The incredible depth in South African canoe ocean racing was on full display in Lanzarote on Sunday as the country snared the gold medal in both the men’s and the women’s ICF world championship races.
Two-time world championship silver medalist Michelle Burn finally broke through for a win in the women’s race, while teammate Nicolas Notten added his name to a long list of South African men to win world championship medals by taking a comfortable gold.
Burn reaped the benefit of a decision to race closer to shore than the rest of the women’s field, emerging well clear of USA’s Ana Swetish and Spain’s Judit Verges Xifra.
In the men’s race, Notten was involved in an early tussle with Germany’s Gordan Harbrecht, but cleared out after just two kilometres to open up an unassailable lead on the rest of the field.
Burn said just getting to Spain for the race was an enormous challenge because of Covid restrictions. Several leading athletes were unable to travel.
“We weren’t sure if we were going to be able to get here for this ICF race,” Burn said.
“Coming from South Africa there was a lot of red tape, but we really fought hard and we managed to get a few of us here.”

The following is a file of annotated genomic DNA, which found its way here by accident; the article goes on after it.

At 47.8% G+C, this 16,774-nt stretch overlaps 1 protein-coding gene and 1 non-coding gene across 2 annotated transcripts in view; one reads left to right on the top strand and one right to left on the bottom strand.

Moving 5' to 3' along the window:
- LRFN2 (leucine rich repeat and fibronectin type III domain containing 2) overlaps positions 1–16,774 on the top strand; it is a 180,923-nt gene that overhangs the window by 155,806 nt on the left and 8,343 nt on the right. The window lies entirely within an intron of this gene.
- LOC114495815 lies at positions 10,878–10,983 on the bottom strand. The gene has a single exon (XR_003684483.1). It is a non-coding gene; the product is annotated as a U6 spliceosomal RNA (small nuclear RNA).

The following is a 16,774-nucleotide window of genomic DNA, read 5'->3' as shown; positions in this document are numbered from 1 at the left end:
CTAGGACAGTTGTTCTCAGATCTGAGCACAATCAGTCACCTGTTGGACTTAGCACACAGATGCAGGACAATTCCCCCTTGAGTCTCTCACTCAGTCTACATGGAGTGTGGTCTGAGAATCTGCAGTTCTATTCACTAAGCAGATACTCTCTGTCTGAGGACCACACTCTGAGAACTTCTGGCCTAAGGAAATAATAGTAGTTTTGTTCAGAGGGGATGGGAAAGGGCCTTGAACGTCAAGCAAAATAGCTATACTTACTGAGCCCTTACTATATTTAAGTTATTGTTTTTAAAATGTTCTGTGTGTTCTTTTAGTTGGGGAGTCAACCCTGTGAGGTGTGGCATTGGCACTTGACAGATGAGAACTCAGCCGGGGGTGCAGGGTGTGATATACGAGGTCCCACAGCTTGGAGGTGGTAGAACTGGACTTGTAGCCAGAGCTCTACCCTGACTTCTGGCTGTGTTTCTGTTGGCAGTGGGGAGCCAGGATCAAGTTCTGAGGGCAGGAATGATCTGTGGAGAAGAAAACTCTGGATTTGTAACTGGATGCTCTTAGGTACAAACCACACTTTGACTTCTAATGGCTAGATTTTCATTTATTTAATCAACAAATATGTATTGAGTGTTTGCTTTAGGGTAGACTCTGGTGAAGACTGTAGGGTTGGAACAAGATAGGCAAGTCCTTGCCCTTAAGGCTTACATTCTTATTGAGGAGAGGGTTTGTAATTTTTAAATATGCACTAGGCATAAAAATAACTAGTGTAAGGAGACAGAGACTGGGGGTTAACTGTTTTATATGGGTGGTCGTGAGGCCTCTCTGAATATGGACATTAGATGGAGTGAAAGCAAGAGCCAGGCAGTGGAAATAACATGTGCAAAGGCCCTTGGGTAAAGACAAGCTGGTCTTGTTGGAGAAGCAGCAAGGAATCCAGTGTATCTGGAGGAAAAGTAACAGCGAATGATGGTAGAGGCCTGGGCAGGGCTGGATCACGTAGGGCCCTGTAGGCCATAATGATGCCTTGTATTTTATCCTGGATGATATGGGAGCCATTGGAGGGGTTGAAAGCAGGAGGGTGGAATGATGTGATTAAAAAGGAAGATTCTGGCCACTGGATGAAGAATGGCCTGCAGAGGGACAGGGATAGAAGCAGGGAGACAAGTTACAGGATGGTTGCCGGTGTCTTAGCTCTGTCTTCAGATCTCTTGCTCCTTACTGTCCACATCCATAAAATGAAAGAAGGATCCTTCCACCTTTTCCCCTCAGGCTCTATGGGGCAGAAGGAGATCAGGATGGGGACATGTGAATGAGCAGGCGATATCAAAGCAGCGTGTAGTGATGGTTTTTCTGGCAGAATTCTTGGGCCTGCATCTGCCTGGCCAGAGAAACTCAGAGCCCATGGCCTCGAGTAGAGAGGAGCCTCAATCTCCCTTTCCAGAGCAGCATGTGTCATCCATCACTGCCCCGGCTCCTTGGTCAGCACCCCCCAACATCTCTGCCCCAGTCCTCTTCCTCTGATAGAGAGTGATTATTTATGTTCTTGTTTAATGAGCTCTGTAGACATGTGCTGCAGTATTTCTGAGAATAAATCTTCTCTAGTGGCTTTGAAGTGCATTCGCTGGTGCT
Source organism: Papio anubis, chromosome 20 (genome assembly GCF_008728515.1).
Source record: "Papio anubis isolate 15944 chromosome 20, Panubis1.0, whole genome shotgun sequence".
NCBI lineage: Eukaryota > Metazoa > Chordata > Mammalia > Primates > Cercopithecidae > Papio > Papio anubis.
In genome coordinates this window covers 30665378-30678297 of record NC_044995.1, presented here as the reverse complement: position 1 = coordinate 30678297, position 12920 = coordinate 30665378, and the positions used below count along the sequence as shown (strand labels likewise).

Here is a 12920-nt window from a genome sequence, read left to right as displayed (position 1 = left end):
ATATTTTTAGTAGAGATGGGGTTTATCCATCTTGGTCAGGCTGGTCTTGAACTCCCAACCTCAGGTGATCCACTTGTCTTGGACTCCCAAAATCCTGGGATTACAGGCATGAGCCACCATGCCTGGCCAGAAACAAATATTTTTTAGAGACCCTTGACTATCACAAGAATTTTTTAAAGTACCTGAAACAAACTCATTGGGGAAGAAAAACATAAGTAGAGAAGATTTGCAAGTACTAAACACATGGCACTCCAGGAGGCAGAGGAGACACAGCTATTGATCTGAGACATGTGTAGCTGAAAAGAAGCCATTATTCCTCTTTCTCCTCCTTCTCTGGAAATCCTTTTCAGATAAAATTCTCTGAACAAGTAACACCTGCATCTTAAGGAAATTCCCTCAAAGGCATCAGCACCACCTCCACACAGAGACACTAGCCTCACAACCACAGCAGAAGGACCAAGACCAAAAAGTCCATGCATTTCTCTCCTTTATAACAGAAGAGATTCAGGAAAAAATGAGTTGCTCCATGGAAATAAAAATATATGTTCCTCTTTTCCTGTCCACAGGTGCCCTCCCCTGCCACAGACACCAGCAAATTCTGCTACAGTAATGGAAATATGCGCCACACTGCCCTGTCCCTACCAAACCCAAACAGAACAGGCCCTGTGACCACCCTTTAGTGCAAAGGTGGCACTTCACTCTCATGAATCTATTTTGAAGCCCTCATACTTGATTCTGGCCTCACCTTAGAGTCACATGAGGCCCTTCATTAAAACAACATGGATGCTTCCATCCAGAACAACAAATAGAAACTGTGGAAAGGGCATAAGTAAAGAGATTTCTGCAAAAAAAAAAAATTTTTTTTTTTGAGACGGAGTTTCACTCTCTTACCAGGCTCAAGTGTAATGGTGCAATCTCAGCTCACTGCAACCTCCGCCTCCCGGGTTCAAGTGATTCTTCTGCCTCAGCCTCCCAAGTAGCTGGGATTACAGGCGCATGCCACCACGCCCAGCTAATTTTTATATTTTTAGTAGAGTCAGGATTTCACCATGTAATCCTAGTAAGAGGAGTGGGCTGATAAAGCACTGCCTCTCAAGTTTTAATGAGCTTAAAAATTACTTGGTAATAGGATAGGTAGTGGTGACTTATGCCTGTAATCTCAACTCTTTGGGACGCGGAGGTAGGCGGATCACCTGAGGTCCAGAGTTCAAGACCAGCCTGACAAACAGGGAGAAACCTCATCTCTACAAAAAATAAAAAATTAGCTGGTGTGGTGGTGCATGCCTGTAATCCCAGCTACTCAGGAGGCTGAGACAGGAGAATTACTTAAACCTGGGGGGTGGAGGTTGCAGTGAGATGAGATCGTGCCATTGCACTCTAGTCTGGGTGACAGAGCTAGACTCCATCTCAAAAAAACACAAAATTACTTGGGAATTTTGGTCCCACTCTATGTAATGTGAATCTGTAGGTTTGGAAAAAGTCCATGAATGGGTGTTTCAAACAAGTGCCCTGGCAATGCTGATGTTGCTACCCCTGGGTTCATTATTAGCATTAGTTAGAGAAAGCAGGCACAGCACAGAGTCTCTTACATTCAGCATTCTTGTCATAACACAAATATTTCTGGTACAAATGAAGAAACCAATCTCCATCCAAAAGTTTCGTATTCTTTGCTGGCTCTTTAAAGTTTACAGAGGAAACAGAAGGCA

35-year-old Burn won the silver medal at the 2013 and 2017 world championships, and was not taking any chances on Sunday.
“For me it was really really important, I trained really hard for it. We haven’t had an international race for quite a long time, and I’ve had two seconds at previous ICF world champs, so I’ve just been dying to get the gold,” she said.
“So I’m very happy with today, I took a slightly different line to the other girls, I went quite shallow, which I think paid off at the end, but not so much at the beginning.
“I just had to fight hard all the way because I knew the other girls were close. It was nice that the racing was still really tight, even though not all of the countries could be here.”
Burn finished the 26.6 kilometre race in one hour 42:09, with Swetish finishing 1:44:09 and Xifra 1:45:41.Notten was challenged early by German paddler Gordan Harbrecht, but broke clear after just two kilometres and never looked in danger for the remainder of the race.
“It’s never easy, but this is the ultimate goal,” Notten said.
“The preparation was a little bit on and off unfortunately because of the Covid crisis, and us South Africans not knowing if we would be able to make it out here.
“I just kept my head down, but I was very optimistic and in the end it worked out for us.
“I think this course suited me, anyone who is used to bigger wind and bigger conditions. Ultimately it was what I was hoping for, but it’s an amazing feeling to achieve it.”
Harbrecht finished second, while South African U23 paddler Ulvard Hart took the bronze medal.